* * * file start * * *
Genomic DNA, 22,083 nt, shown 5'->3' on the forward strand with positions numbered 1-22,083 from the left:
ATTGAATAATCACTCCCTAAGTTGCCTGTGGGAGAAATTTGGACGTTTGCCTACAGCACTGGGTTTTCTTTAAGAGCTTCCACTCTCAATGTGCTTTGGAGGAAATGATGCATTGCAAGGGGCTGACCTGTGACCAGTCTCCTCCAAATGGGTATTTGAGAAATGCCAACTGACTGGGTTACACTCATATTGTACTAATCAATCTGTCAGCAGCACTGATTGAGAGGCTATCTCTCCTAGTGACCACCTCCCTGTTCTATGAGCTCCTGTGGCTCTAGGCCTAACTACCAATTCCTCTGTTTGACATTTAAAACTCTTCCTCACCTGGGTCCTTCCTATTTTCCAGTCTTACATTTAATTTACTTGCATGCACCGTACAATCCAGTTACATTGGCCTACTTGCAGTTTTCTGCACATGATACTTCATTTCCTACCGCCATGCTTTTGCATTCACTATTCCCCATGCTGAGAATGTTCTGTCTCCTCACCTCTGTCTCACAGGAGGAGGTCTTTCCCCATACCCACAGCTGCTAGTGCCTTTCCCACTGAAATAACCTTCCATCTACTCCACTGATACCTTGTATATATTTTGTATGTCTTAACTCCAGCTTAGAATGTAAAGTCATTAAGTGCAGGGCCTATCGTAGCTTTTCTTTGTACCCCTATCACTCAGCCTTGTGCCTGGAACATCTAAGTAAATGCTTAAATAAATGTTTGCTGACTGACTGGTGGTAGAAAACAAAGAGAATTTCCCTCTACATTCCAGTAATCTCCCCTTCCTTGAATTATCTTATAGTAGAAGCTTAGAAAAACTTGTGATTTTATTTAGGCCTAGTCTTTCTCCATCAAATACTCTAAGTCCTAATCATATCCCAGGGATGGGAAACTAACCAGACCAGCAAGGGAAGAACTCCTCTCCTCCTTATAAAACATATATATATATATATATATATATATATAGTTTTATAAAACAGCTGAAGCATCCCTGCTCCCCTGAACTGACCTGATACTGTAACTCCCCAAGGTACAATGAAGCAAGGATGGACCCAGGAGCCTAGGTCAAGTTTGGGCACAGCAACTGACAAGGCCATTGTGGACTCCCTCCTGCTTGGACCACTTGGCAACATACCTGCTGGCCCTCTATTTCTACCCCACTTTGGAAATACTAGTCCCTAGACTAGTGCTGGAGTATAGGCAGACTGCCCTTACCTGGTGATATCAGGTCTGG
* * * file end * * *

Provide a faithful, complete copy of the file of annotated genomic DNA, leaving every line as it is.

Genomic DNA, 22,083 nt, shown 5'->3' on the forward strand with positions numbered 1-22,083 from the left:
ATTGAATAATCACTCCCTAAGTTGCCTGTGGGAGAAATTTGGACGTTTGCCTACAGCACTGGGTTTTCTTTAAGAGCTTCCACTCTCAATGTGCTTTGGAGGAAATGATGCATTGCAAGGGGCTGACCTGTGACCAGTCTCCTCCAAATGGGTATTTGAGAAATGCCAACTGACTGGGTTACACTCATATTGTACTAATCAATCTGTCAGCAGCACTGATTGAGAGGCTATCTCTCCTAGTGACCACCTCCCTGTTCTATGAGCTCCTGTGGCTCTAGGCCTAACTACCAATTCCTCTGTTTGACATTTAAAACTCTTCCTCACCTGGGTCCTTCCTATTTTCCAGTCTTACATTTAATTTACTTGCATGCACCGTACAATCCAGTTACATTGGCCTACTTGCAGTTTTCTGCACATGATACTTCATTTCCTACCGCCATGCTTTTGCATTCACTATTCCCCATGCTGAGAATGTTCTGTCTCCTCACCTCTGTCTCACAGGAGGAGGTCTTTCCCCATACCCACAGCTGCTAGTGCCTTTCCCACTGAAATAACCTTCCATCTACTCCACTGATACCTTGTATATATTTTGTATGTCTTAACTCCAGCTTAGAATGTAAAGTCATTAAGTGCAGGGCCTATCGTAGCTTTTCTTTGTACCCCTATCACTCAGCCTTGTGCCTGGAACATCTAAGTAAATGCTTAAATAAATGTTTGCTGACTGACTGGTGGTAGAAAACAAAGAGAATTTCCCTCTACATTCCAGTAATCTCCCCTTCCTTGAATTATCTTATAGTAGAAGCTTAGAAAAACTTGTGATTTTATTTAGGCCTAGTCTTTCTCCATCAAATACTCTAAGTCCTAATCATATCCCAGGGATGGGAAACTAACCAGACCAGCAAGGGAAGAACTCCTCTCCTCCTTATAAAACATATATATATATATATATATATATATATAGTTTTATAAAACAGCTGAAGCATCCCTGCTCCCCTGAACTGACCTGATACTGTAACTCCCCAAGGTACAATGAAGCAAGGATGGACCCAGGAGCCTAGGTCAAGTTTGGGCACAGCAACTGACAAGGCCATTGTGGACTCCCTCCTGCTTGGACCACTTGGCAACATACCTGCTGGCCCTCTATTTCTACCCCACTTTGGAAATACTAGTCCCTAGACTAGTGCTGGAGTATAGGCAGACTGCCCTTACCTGGTGATATCAGGTCTGG